Something to understand and keep in mind when talking about gamification is context. Meaning that the reality is Gamification isn’t always the answer. Gamification looks to implement mechanics that allow for more engagement and enjoyment of an activity. For the most part and at a high level this seems like a good thing. Of course if work was a game one might enjoy it more. But in some cases, gamification does just the opposite. One sales team’s gamification program failed miserably because they didn’t view the points system and badges as a competition but rather just another way for management to keep an eye on them.
In a study by Juho Hamari, Jonna Koivisto and Harri Sarsa titled ‘Does Gamification Work?’, they took a look at context and gamification. The research gathered specifically about education saw the outcomes of gamification as mostly positive in terms of increased engagement and motivation as well as the enjoyment over them. However, there were some negative outcomes such as the effects of increased competition, task evaluation difficulties and design features.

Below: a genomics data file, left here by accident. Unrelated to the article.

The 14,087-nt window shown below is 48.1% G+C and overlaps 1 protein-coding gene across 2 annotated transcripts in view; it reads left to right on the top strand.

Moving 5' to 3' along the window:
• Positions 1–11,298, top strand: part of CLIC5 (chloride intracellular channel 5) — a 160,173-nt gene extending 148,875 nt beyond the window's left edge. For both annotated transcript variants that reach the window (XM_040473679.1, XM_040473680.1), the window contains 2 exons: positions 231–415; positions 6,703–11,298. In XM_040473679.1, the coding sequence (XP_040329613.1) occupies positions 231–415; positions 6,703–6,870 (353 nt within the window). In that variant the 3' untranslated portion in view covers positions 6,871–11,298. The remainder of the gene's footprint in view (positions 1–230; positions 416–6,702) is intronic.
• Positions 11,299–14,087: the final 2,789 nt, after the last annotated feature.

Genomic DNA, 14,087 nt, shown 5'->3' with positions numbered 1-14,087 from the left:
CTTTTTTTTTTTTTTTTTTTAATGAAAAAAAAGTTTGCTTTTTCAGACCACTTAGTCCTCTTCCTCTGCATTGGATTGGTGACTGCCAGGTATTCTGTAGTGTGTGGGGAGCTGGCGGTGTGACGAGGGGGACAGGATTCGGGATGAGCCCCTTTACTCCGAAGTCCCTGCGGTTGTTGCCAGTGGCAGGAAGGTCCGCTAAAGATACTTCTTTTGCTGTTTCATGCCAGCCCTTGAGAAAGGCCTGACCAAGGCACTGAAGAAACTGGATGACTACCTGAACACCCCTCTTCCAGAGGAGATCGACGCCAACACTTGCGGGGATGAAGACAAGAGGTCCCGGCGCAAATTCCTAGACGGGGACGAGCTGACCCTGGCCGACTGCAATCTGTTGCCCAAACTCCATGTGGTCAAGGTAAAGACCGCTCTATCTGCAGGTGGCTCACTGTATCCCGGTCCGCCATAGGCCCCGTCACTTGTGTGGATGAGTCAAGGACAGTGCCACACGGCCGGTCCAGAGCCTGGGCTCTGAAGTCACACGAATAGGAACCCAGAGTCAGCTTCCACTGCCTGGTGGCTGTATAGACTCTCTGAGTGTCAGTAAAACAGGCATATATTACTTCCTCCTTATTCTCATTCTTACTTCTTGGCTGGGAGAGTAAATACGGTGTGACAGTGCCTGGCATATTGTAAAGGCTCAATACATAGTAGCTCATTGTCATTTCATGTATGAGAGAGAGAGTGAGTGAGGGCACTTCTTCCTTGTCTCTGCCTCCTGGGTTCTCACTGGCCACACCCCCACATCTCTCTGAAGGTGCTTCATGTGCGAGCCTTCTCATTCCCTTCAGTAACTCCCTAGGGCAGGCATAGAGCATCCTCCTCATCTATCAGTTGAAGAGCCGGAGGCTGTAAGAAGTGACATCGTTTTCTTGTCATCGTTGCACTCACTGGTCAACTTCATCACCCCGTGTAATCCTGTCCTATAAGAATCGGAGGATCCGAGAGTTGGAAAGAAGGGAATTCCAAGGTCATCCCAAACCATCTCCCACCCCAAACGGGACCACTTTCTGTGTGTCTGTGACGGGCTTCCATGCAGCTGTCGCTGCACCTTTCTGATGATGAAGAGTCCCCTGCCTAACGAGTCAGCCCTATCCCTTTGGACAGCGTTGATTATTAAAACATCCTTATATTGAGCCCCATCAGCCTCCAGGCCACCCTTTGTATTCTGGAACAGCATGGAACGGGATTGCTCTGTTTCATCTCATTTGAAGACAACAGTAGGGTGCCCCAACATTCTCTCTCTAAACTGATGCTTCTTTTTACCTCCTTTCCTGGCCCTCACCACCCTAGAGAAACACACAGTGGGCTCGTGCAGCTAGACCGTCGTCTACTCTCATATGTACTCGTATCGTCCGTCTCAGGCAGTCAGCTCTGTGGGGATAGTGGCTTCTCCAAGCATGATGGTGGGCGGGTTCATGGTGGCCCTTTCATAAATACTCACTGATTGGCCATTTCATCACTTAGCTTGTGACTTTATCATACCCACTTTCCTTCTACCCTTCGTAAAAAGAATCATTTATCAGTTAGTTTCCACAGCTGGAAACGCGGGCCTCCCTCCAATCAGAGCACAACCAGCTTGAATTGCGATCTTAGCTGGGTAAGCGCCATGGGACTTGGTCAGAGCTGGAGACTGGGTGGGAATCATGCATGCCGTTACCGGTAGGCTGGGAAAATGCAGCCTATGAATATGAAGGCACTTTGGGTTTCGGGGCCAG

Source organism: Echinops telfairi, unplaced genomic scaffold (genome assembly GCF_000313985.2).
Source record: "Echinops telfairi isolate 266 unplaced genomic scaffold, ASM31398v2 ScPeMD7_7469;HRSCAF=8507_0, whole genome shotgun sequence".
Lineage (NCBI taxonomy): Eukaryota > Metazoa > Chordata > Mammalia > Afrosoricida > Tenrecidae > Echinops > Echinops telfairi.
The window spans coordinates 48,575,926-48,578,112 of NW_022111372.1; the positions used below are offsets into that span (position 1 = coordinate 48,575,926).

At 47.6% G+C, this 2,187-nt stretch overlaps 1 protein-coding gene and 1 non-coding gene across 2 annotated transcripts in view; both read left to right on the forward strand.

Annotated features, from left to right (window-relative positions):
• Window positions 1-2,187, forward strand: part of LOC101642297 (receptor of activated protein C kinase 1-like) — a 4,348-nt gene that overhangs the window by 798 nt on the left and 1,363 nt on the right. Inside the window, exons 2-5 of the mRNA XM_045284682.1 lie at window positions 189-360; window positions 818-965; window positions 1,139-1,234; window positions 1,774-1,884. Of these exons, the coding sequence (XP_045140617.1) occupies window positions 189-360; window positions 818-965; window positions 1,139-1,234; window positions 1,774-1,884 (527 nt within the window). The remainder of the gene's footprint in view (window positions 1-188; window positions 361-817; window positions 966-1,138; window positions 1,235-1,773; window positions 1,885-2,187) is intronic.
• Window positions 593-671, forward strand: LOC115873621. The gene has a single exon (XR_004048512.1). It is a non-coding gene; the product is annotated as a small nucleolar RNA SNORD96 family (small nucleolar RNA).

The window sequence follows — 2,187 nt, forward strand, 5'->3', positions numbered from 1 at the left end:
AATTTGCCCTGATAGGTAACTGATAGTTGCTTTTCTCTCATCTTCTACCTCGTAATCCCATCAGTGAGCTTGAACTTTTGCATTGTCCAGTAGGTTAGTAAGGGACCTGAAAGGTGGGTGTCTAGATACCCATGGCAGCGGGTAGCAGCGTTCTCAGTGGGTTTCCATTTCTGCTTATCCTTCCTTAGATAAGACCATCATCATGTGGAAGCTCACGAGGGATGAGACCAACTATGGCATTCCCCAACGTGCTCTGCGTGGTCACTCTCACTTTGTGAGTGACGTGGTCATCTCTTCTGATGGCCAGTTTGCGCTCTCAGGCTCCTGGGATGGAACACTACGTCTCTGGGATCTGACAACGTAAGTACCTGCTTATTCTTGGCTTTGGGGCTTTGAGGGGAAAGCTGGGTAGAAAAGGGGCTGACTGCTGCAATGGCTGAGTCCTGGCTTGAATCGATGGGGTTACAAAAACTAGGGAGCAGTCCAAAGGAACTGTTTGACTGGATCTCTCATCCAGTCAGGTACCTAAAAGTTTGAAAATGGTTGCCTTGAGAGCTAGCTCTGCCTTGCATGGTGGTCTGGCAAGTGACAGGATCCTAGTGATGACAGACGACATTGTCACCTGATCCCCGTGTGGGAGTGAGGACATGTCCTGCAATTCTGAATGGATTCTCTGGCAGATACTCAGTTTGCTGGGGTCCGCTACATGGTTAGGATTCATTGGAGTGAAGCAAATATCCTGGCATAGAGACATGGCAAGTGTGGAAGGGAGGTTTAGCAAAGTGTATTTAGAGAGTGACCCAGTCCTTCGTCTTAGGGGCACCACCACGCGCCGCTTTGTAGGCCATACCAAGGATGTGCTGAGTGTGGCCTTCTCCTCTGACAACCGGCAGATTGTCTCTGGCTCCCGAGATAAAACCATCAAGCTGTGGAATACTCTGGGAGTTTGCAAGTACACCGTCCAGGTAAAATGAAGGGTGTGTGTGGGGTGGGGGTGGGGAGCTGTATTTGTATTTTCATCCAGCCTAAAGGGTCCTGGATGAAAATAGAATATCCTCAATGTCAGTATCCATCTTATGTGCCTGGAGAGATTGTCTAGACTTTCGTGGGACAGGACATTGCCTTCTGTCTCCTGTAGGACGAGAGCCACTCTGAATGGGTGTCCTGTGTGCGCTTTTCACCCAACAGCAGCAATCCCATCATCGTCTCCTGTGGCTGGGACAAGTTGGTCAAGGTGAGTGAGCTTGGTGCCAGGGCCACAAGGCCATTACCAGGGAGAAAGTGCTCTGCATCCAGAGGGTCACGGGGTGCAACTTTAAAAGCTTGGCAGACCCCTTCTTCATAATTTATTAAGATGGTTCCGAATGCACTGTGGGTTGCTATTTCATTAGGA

Recently I read a blog post by Jason Tammemagi on gamification and early childhood education and his own experience throughout his career. You can read the article here: http://jasontammemagi.com/a-life-gamified/. What he discusses is the outcome of when there is no achievement unlock sound after completing a task or even a basic “thank you”. You can’t always expect a gamified reward. The warning he leaves us with is “Gamification can be a great tool to engage people but let’s just be careful about how much or how strongly we use it.” When I tweeted we tweeted him about games not always being the answer he simply responded with “It’s all about purpose and context”.
So when you’re making your gamification program for your employees, customers or even just people you live with make sure that gamification is right way to go. Think about the context: the circumstances that form the setting for an event, statement, or idea, and in terms of which it can be fully understood and assessed.